Recommendations for Executive Action

  1. Status: Open

    Comments: The Corps has developed a database on authorized construction projects and has used it for deauthorization activities, but the database is not yet on an Automated Information System platform due to contract capacity constraints for the software developers. Once data are included on an Automated Information System platform, guidance will be issued on data entry and updating of the data.

    Recommendation: To ensure that the Corps meets the statutory requirements related to deauthorization of projects, the Secretary of Defense should direct the Secretary of the Army to direct the Chief of Engineers and Commanding General of the U.S. Army Corps of Engineers to establish and implement a written policy to ensure all authorized projects are entered into the agency's database and tracked.

    Agency Affected: Department of Defense

  2. Status: Open

    Comments: As of December 2016, GAO is reviewing actions by the agency to implement this recommendation.

    Recommendation: To ensure that the Corps meets the statutory requirements related to deauthorization of projects, the Secretary of Defense should direct the Secretary of the Army to direct the Chief of Engineers and Commanding General of the U.S. Army Corps of Engineers to determine what projects are eligible for deauthorization, transmit the list to Congress, and publish projects that are deauthorized in the Federal Register once the new database includes all authorized projects.

    Agency Affected: Department of Defense

  3. Status: Open

    Comments: As of December 2016, GAO is reviewing actions by the agency to implement this recommendation.

    Recommendation: To ensure that the Corps meets the statutory requirements related to deauthorization of projects, the Secretary of Defense should direct the Secretary of the Army to direct the Chief of Engineers and Commanding General of the U.S. Army Corps of Engineers to establish and implement written policies and procedures documenting the project deauthorization process, from initial compilation of a list of eligible projects to submitting the list to Congress and publishing the projects that are deauthorized in the Federal Register.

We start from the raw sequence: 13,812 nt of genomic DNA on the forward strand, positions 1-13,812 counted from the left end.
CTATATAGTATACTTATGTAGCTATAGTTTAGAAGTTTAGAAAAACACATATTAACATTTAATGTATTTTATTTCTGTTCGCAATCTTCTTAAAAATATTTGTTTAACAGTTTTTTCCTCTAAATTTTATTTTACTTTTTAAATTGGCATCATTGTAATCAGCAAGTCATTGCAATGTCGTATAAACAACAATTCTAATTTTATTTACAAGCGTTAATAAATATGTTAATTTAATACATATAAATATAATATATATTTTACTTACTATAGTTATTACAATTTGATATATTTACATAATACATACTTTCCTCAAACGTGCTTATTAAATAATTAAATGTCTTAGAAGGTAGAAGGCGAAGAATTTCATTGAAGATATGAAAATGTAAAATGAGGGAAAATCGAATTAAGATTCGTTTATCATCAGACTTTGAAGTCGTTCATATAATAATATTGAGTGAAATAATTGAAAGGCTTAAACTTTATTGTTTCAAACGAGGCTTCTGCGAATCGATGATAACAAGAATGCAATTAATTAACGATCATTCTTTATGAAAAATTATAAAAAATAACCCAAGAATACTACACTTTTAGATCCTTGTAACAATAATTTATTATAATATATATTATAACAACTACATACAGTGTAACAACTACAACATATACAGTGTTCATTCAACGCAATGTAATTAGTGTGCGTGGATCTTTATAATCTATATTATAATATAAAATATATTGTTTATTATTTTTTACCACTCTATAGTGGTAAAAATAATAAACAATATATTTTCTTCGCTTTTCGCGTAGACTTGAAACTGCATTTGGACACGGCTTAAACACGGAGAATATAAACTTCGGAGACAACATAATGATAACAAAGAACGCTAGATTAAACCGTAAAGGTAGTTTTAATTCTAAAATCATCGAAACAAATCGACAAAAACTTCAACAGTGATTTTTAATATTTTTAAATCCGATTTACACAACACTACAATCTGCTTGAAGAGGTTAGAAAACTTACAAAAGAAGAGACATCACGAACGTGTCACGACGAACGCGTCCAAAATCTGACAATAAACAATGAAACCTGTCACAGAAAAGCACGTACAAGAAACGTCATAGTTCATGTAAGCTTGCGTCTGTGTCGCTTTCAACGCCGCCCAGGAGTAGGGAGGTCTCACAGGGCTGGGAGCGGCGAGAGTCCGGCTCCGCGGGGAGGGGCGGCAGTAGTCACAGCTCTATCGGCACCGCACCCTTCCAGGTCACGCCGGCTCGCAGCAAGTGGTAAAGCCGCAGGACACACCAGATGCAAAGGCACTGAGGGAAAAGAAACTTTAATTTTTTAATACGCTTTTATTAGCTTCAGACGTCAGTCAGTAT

Agency Affected: Department of Defense

  4. Status: Open

    Comments: As of December 2016, GAO is reviewing actions by the agency to implement this recommendation.

    Recommendation: To ensure that the Corps meets the statutory requirements related to deauthorization of projects, the Secretary of Defense should direct the Secretary of the Army to direct the Chief of Engineers and Commanding General of the U.S. Army Corps of Engineers to establish and implement a policy for record-keeping to ensure that documents related to deauthorization are maintained as federal records.

    Agency Affected: Department of Defense

  5. Status: Open

    Comments: As of December 2016, a task order has been awarded for a contractor to prepare a comprehensive inventory of studies authorized by statute. Once the comprehensive inventory of studies is complete, the Corps will move the inventory to an automated information system platform and issue guidance on data entry and updating the data.

    Recommendation: To ensure that the Corps meets the statutory requirements related to deauthorization of incomplete water resources studies, the Secretary of Defense should direct the Secretary of the Army to direct the Chief of Engineers and Commanding General of the U.S. Army Corps of Engineers to establish a mechanism for tracking all authorized studies and establish and implement a written policy to ensure all authorized studies are tracked.

    Agency Affected: Department of Defense

  6. Status: Open

    Comments: As of December 2016, a task order has been awarded for a contractor to prepare a comprehensive inventory of studies authorized by statute. Once the comprehensive inventory of studies is complete, the Corps will develop policies and procedures for the study deauthorization process.

    Recommendation: To ensure that the Corps meets the statutory requirements related to deauthorization of incomplete water resources studies, the Secretary of Defense should direct the Secretary of the Army to direct the Chief of Engineers and Commanding General of the U.S. Army Corps of Engineers to establish and implement policies and procedures documenting the deauthorization process for studies, from initial compilation of a list of eligible studies to submitting the list to Congress.

    Agency Affected: Department of Defense

  7. Status: Open

    Comments: As of December 2016, a task order has been awarded for a contractor to prepare a comprehensive inventory of studies authorized by statute. Once the comprehensive inventory of studies is complete, the Corps will develop policies and procedures for the study deauthorization process and those policies and procedures will be used to carry out the process of deauthorizing studies.

    Recommendation: To ensure that the Corps meets the statutory requirements related to deauthorization of incomplete water resources studies, the Secretary of Defense should direct the Secretary of the Army to direct the Chief of Engineers and Commanding General of the U.S. Army Corps of Engineers to determine what studies are eligible for deauthorization and transmit the list to Congress.

    Agency Affected: Department of Defense